The paying teller is not necessarily the cashier, although the public sometimes thinks that he is. While the cashier in a small bank is generally paying teller, this is never true in a larger bank. The paying teller's duties are the direct opposite of the receiving teller's. It is often said that the paying teller has the most important position in the bank because on him falls the responsibility of paying out the bank's funds. It is not questioning the measure of his responsibility to point out that it is not the bank's funds but the depositors' money that he is called upon to pay. If this money is paid to the wrong person the bank is liable to pay it again to the proper payee, and if the teller pays out some of the bank's money as well as the depositor's - in other words, permits an overdraft - then again the bank loses. This teller, therefore, stands between the bank and loss. Even more than the receiving teller, his personality, his mental and physical make-up must leave nothing to be desired. He must be courteous, patient, alert, well informed as to business methods in general, keen and resourceful. Above all, the teller, whether paying or receiving, must know his own bank thoroughly. Tellers almost invariably are graduates of many years' experience in the bank.

Paying Checks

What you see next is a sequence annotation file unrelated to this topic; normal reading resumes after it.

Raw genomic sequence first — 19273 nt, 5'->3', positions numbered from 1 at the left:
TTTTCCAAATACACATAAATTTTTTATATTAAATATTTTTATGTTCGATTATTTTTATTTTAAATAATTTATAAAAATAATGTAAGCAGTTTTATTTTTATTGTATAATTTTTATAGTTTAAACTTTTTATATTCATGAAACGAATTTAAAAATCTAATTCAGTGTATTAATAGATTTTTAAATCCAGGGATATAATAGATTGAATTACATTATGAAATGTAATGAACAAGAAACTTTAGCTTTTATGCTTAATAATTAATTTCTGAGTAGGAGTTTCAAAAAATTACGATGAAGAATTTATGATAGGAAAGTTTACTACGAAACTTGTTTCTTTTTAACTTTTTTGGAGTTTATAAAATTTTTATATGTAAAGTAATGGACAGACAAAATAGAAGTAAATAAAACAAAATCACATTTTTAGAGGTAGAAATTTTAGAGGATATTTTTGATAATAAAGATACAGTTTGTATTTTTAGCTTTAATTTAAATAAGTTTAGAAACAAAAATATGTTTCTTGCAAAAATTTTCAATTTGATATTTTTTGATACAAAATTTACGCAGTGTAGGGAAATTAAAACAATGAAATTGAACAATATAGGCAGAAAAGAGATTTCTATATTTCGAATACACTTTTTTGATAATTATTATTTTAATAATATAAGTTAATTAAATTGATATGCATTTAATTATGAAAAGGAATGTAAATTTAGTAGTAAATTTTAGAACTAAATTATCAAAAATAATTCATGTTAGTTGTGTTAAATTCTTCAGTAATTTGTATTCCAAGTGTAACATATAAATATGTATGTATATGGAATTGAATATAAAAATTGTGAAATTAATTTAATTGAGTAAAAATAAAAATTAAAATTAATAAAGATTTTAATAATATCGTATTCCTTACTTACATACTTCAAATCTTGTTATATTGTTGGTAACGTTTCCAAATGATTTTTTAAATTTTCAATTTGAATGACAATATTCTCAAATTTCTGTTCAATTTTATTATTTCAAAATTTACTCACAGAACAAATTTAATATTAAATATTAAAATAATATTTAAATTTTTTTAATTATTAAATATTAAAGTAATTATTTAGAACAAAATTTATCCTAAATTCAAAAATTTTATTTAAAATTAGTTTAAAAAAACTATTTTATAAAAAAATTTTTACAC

When a check is presented for payment at the window the teller must be assured (1) that the signature of the drawer is genuine; (2) that the person presenting the check is the payee or, if the check has more than one indorsement, that such indorsements are all present and the person who asks payment is the last indorser; (3) that the balance of the drawer is sufficient to cover the amount of the check; (4) that the check is not dated ahead or very old; (5) that there is no order from the drawer on file to stop payment; and (6) that the check has not been raised or altered. When a check is presented for certification the paying teller takes the same precautions with respect to the genuineness of the signature, balance of the drawer, date of check, and stop-payment as if the check were presented for payment. The matter of indorsement will be taken care of when the certified check is finally presented for payment. Checks are certified by writing or stamping across the face "certified" or "good when properly indorsed." The date and name of the bank, with the signature of an officer or teller, is added. The account of the drawer is charged at once and the effect is that the bank thereupon assumes the liability for the payment of the check. Sometimes a country bank will certify a check and at the same time make it payable at the banking house of its city correspondent. Vault Cash. - The paying teller is the guardian of the bank's funds. He usually has custody of the vault cash. He sees that the supply of money in various denominations is at all times sufficient for the needs of the customers and is properly arranged for quick handling. Money paid out is counted twice before leaving his hands, but in order to avoid one handling while the line before his window waits, he will have bills crossed in piles, or under bands, containing so many one's, two's or five's as the case may be. Coins are neatly piled or rolled in sealed wrappers. This work is done by assistants during the day. The bulk of the vault cash is seldom disturbed. It is usually kept in an inner compartment requiring a duplicate key held by an officer. The teller has a record of the total of this money and of the denominations into which it is divided. The amount of counter or window cash which is brought from the vault to the cage each day is listed in the settlement book, and with this money the teller begins the day's work. During the entire day he is paying out cash for checks, or shipping it to out-of-town correspondents of the bank upon their written or telegraphic order. His settlement at the end of the day is even more simple than the receiving teller's. The amount of the checks he has cashed and handed to the bookkeepers (or, if they are payable at other banks, to the receiving teller), plus the amount of cash on hand, must equal the amount with which he began the day. As soon as he has settled, he adds to his own cash the cash which is handed him by the receiving and other tellers, and this sum is then carried forward to begin the next day's work. The settlement of a teller who is both paying and receiving teller is a combination of the two. The teller begins the day with a cash balance on hand. He adds to this amount the deposits, receipts for interest on loans, drafts sold, exchange, etc., received during the day. At the close of business the total of his cash on hand plus checks for other banks and checks on his own bank (which have been cashed) must equal his total receipts.